Roger Clinton’s conviction was actually for “social” cocaine distribution and possession, after haplessly selling a tiny amount to an undercover officer, apparently as part of the furnishing of recreational cocaine within social circles of the young wealthy, that was common at that time – I can remember going into the bathroom of a bar that catered to that crowd, and finding the floor littered with the “bindles” used for small amounts of cocaine that were snorted.

Image result for roger clinton
Bill Clinton and Roger Clinton. Roger did not – contrary to many conspiracy reports – smuggle cocaine.

Wealthy Indicted in Alleged ‘Social’ Drug Distributing

The younger Clinton, who was apparently only included in such circles because he was the then-Governor’s brother, became known as “headache” to the Secret Service, and continued his hapless career of trying to trade in on his family relationship:

“A close look at Mr. Clinton’s effort to help Rosario Gambino secure early release from prison, based on interviews and documents obtained through the Freedom of Information Act, portray him in a different light: a tireless, if inept, advocate whose persistent pleas annoyed and worried parole commission officials.”


Image result for bill gates jeffrey epstein

Bill Gates did not conspire with Jeffrey Epstein for sexual perversions

Bill Gates Donation to Epstein Was Small

The soliciting of a comparatively small donation doesn’t necessarily mean “socializing” involved – and Bill Gates indeed, and plausibly, denies any social relationship with Jeffrey Epstein.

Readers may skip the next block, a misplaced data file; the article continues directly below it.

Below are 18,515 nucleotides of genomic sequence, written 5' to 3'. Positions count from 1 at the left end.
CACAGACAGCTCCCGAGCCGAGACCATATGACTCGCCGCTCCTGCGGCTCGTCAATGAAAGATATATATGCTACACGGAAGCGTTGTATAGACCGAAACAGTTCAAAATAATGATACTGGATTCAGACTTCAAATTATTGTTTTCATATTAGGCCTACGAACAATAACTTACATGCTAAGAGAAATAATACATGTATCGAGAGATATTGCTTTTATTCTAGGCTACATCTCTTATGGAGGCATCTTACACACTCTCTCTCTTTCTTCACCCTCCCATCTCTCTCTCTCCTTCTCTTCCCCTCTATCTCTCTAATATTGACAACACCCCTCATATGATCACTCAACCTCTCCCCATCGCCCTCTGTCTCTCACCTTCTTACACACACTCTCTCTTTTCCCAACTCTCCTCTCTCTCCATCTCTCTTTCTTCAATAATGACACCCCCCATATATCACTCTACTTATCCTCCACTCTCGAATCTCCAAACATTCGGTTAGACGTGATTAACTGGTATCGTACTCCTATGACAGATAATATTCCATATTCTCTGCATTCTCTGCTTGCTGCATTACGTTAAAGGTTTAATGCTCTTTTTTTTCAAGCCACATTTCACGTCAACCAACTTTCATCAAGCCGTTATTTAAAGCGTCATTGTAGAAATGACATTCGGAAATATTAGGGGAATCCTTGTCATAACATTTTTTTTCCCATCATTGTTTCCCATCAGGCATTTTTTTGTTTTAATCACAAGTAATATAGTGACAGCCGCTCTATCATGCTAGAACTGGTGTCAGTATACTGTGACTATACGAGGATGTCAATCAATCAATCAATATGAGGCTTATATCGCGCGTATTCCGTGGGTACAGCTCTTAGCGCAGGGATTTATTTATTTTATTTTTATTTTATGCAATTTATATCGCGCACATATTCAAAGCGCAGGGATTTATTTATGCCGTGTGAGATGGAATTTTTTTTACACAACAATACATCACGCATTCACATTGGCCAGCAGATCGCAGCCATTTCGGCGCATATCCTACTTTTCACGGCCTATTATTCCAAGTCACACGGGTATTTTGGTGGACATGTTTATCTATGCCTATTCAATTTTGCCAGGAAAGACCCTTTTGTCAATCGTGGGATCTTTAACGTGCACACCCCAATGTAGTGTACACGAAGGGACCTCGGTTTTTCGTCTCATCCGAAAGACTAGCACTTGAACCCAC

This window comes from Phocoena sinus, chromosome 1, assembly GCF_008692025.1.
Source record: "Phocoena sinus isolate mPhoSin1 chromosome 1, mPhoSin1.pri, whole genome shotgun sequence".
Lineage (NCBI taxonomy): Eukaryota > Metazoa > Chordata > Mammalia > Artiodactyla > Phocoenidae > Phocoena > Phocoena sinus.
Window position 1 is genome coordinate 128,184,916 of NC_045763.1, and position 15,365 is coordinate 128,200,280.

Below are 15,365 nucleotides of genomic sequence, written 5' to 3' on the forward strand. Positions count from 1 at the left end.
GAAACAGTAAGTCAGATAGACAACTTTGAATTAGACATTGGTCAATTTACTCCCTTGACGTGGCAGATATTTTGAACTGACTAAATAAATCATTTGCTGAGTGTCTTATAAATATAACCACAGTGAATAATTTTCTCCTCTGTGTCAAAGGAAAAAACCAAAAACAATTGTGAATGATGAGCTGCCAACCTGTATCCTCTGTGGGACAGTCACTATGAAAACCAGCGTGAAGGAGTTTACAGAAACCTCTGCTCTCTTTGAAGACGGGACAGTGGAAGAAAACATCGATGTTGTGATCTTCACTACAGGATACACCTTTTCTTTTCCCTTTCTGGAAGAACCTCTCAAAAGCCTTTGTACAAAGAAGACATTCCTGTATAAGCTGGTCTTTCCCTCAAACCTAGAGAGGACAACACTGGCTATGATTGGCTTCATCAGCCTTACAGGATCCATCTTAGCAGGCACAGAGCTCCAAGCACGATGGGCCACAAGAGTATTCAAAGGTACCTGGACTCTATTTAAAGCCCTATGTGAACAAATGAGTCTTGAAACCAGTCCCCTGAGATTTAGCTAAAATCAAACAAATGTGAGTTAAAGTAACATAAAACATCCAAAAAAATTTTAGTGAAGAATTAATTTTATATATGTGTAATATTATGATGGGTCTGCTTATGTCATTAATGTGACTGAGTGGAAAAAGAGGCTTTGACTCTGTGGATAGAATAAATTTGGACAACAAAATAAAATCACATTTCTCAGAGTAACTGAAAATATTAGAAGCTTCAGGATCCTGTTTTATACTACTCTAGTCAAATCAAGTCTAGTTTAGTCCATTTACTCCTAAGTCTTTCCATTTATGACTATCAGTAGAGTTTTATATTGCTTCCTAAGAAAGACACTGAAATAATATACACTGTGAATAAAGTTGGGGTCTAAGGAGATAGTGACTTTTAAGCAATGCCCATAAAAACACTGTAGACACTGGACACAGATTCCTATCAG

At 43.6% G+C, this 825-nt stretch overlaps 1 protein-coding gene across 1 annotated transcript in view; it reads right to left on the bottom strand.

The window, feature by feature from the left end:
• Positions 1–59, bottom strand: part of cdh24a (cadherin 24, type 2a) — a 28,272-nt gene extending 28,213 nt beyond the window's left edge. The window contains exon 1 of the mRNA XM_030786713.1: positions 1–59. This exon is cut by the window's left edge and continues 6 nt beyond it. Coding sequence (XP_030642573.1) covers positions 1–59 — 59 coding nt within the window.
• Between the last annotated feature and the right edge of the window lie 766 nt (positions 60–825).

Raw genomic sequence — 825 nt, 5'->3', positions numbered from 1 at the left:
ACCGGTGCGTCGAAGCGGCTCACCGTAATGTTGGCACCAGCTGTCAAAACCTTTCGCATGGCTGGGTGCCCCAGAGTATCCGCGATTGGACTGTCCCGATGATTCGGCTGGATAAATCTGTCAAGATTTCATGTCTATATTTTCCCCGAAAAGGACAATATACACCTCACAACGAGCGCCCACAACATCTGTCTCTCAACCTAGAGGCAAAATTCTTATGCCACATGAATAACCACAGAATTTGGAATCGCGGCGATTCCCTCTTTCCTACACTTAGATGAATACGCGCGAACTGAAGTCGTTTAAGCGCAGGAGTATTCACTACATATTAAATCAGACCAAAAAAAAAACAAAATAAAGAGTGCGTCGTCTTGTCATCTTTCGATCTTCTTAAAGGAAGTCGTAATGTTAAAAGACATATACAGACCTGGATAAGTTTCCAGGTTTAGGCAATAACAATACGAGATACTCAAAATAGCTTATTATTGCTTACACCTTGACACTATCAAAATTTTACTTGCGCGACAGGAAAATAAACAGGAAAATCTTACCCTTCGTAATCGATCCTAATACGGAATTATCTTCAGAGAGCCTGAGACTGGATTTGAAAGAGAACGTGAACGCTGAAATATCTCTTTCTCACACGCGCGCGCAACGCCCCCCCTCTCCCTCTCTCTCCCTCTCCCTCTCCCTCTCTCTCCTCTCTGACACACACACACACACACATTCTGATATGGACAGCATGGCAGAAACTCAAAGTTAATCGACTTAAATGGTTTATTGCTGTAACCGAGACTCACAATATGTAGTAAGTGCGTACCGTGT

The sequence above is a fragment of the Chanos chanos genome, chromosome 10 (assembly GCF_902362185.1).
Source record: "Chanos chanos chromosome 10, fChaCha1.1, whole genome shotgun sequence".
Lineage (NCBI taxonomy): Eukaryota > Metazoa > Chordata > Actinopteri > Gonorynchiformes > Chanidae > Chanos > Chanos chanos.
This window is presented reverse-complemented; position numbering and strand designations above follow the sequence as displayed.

Epstein did apparently get a meeting with Gates to pitch some philanthropy, but had to work his connections with people who might actually have rubbed elbows with Gates:

Jeffrey Epstein directed allies to aggressively lobby for a meeting with Microsoft’s Bill Gates – he eventually got one

For Gates, $2 million is literally like $2 to the average person. The average American’s net worth is just under $100K, so that’s actually the proportional representation.  The money Bill Gates gave to Epstein is the sort of money you’d give to a bum to get them to stop bothering you.

It does seem to illustrate how Epstein worked, however, worming his way into the sort of circles where that kind of money is the type of small change that people wouldn’t bother to chase after if the wind caught it – pick up some of it yourself, and before long you’ve got real money by most people’s standards, if not Gates’.


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  • Nothing to see here people just more conspiracy kooks.

    SECOND Kevin Spacey Accuser Dies in Midst of Assault Lawsuit Against Actor